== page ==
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An ectoplasmic extravaganza, both on the page…and Beyond.

A talented young ghost hunter is missing, leaving behind clues to his fate in a collection of memos, field notes, reference material, and vintage photographs.

Informed that just opening the volume has released five ghosts, readers are urged to use their “ecto-sense” both to gather them back and to help track down rising star Agamemnon “Ag” White by following his trail through a series of case files and connecting documents. The quest is “augmented” by a free app. This adds tasks, sounds, and ominous messages when a mobile device’s camera is pointed at select pages as well as floating ectoplasmic blobs when it’s pointed around the room—these must be “captured” in order to unlock subsequent exploits. As readers tackle ghastly ghosts ranging from a jealous “Prismorph” that makes the Mona Lisa’s hair disappear to a “Toxigon” hanging out in an abandoned nuclear reactor, a storyline gradually emerges. This involves the orphaned Ag’s family—and the possibility that someone in the cast is actually hosting a fiendishly clever ghoul. Charts, drawings, faintly odd old photos, and cryptic symbols add to the spectral atmosphere. Although the interactive VR features are tricky enough to frustrate novice gamers, they work seamlessly after sufficient practice to lend additional chills to a decidedly eerie climax. Even knowing the consequences, newly fledged ghost hunters will be tempted to flip back to the beginning.

An ectoplasmic extravaganza, both on the page…and Beyond. (Novelty fantasy. 11-14)

Pub Date: Sept. 3, 2019

ISBN: 978-1-78312-398-8

Page Count: 144

Publisher: Carlton

Review Posted Online: May 25, 2019

Kirkus Reviews Issue: June 15, 2019

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A close look at the human animal—informative despite a severe lack of overall context.

A broad overview of what makes us tick and, more superficially, what makes us human.

Loosely related to an exhibit of the same name at the London Science Museum, the survey organizes single-topic spreads into four general areas: the brain and nervous system; heredity and evolution; emotions and social communication; and reproduction and development. The busy design features dazzling washes of color that provide few places for eyes to rest, mid-sized blocks of commentary and relatively technical explanatory captions. These mingle with elaborate montages of photographed children, medical and microphotography and photorealistic digital images of human anatomy rendered with a plastic sheen. Other animals, even other primates, get barely a nod as discussions of language, emotion, multiple kinds of intelligence, gender identity, individual personality, sex and attractiveness, aging and all the rest stay closely focused on human traits and features. Readers will come away with a few mistaken ideas—no, all bacteria are not bad—but also a clearer picture of how our bodies and brains function.

A close look at the human animal—informative despite a severe lack of overall context. (review questions, personality test, multimedia resource list) (Nonfiction. 11-14)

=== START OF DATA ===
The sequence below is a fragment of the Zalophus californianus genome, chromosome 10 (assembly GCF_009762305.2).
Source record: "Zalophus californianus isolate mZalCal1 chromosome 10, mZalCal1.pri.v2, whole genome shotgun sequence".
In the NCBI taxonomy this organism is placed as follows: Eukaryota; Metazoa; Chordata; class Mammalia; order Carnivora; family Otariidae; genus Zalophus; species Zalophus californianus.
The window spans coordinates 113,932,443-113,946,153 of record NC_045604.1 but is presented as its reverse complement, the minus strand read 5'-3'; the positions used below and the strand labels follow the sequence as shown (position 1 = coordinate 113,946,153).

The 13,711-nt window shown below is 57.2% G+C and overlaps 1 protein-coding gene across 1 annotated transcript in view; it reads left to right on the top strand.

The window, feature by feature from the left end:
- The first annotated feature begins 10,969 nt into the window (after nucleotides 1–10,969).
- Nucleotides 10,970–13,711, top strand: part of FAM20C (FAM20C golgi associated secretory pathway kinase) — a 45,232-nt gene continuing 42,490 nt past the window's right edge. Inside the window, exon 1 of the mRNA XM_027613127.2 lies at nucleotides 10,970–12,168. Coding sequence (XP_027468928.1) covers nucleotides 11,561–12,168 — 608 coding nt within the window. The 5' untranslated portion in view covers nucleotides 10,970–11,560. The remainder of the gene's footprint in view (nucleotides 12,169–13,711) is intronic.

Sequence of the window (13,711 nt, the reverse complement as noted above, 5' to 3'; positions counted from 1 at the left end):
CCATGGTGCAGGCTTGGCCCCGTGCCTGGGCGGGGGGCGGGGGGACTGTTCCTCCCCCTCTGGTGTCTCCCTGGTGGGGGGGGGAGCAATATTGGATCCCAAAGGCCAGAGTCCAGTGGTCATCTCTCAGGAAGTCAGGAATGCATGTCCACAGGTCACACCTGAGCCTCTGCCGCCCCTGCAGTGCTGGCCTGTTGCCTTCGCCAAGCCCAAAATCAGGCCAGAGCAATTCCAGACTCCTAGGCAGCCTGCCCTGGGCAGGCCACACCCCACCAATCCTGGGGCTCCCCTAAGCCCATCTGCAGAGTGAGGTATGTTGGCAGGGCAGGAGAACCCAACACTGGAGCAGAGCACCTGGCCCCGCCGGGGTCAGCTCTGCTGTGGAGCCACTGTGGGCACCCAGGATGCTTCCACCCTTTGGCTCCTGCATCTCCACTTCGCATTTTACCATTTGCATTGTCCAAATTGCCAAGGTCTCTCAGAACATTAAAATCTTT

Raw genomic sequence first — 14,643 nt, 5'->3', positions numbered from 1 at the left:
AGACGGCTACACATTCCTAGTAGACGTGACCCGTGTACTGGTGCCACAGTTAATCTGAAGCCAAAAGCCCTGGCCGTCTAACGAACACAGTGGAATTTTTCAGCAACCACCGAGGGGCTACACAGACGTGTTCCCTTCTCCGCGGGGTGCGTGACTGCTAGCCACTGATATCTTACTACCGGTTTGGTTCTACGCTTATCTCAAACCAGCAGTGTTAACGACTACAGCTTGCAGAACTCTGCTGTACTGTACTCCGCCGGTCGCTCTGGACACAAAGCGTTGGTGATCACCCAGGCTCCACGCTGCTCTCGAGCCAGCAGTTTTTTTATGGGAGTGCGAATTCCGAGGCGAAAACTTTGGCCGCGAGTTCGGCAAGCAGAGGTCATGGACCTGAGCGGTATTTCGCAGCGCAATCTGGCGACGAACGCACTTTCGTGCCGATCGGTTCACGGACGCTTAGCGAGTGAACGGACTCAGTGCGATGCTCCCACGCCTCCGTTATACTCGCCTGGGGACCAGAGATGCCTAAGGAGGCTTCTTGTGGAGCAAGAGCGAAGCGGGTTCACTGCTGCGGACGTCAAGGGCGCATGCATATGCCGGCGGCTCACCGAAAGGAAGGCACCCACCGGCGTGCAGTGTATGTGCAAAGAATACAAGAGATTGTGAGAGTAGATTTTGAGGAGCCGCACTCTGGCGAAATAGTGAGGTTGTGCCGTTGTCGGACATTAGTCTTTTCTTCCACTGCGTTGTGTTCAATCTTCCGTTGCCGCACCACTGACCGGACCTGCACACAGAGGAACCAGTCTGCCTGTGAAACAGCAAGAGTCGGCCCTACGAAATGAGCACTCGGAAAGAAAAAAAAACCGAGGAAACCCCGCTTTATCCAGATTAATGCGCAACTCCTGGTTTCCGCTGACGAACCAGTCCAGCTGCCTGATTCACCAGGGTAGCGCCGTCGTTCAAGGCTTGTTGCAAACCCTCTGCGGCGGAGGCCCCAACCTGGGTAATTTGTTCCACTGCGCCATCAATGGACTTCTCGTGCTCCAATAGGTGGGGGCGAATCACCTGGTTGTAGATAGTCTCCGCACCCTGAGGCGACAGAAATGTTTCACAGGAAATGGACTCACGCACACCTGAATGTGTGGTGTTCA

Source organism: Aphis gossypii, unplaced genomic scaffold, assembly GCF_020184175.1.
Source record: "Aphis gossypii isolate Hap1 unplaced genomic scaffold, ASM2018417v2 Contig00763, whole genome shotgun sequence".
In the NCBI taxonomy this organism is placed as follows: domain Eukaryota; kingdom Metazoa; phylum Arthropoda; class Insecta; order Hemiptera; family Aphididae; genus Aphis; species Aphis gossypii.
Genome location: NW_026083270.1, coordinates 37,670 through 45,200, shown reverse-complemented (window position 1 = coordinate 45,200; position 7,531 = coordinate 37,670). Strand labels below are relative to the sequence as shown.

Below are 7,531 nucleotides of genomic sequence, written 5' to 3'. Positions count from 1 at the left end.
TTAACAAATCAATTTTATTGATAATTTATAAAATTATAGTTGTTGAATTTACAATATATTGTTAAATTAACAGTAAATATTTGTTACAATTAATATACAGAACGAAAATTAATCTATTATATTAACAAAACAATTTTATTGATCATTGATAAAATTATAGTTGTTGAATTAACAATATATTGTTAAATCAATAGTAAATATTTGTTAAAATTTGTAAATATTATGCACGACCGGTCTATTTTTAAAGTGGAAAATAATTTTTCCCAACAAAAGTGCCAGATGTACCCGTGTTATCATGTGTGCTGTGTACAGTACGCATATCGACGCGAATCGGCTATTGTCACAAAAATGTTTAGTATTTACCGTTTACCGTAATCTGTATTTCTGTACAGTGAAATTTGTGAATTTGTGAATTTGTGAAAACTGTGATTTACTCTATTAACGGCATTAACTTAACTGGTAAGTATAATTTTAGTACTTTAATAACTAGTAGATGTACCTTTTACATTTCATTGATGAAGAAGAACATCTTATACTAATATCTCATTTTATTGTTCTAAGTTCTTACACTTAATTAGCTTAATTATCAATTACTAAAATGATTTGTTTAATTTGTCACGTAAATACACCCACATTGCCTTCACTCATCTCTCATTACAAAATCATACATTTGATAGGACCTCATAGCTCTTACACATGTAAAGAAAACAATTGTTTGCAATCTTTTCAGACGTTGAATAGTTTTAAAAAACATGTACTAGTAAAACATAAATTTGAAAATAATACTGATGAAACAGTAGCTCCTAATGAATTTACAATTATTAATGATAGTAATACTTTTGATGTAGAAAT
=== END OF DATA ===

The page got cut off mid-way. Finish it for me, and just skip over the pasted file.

Pub Date: June 19, 2012

ISBN: 978-0-7534-67114

Page Count: 96

Publisher: Kingfisher

Review Posted Online: March 13, 2012

Kirkus Reviews Issue: April 1, 2012

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Quibbles aside, a sensitive approach to a difficult subject.

Funeral and mourning customs from many cultures and religious traditions, scientific explanations of death, and ways to think about personal grief.

Incorporating color photos, watercolor illustrations and spot art, sidebars, and legends in a layout that is sometimes too busy, this book reaches far into the past with information about burial rites in Egypt and Greece and then comes right up to the present with material about green burials and physician-assisted death. The chapter on grief posits that imagining emotions moving around a figure 8, on which “the more positive feelings are on the top part and the darker feelings are on the bottom part,” may be a more useful way for young people to grieve than the often cited Kübler-Ross model, which is linear in scope. There is advice about seeking out help from “a parent, a teacher, a counselor, or another caring adult” if young people find themselves “stuck in the bottom of the 8.” Occasionally, the book errs a bit. A double-page feature on limbo discusses ghosts, zombies, and other “undead beings” and is silent on the only recently discarded Catholic concept, for instance, and a discussion of funeral colors is accompanied by striking arrays of multicolored Mexican skulls, unmentioned there or even in the short caption for a photo of Day of the Dead customs two pages later.

Quibbles aside, a sensitive approach to a difficult subject. (resources, glossary, index) (Nonfiction. 11-14)

Pub Date: Sept. 4, 2018

ISBN: 978-1-4598-1388-5

Page Count: 88

Publisher: Orca

Review Posted Online: June 24, 2018

Kirkus Reviews Issue: July 15, 2018

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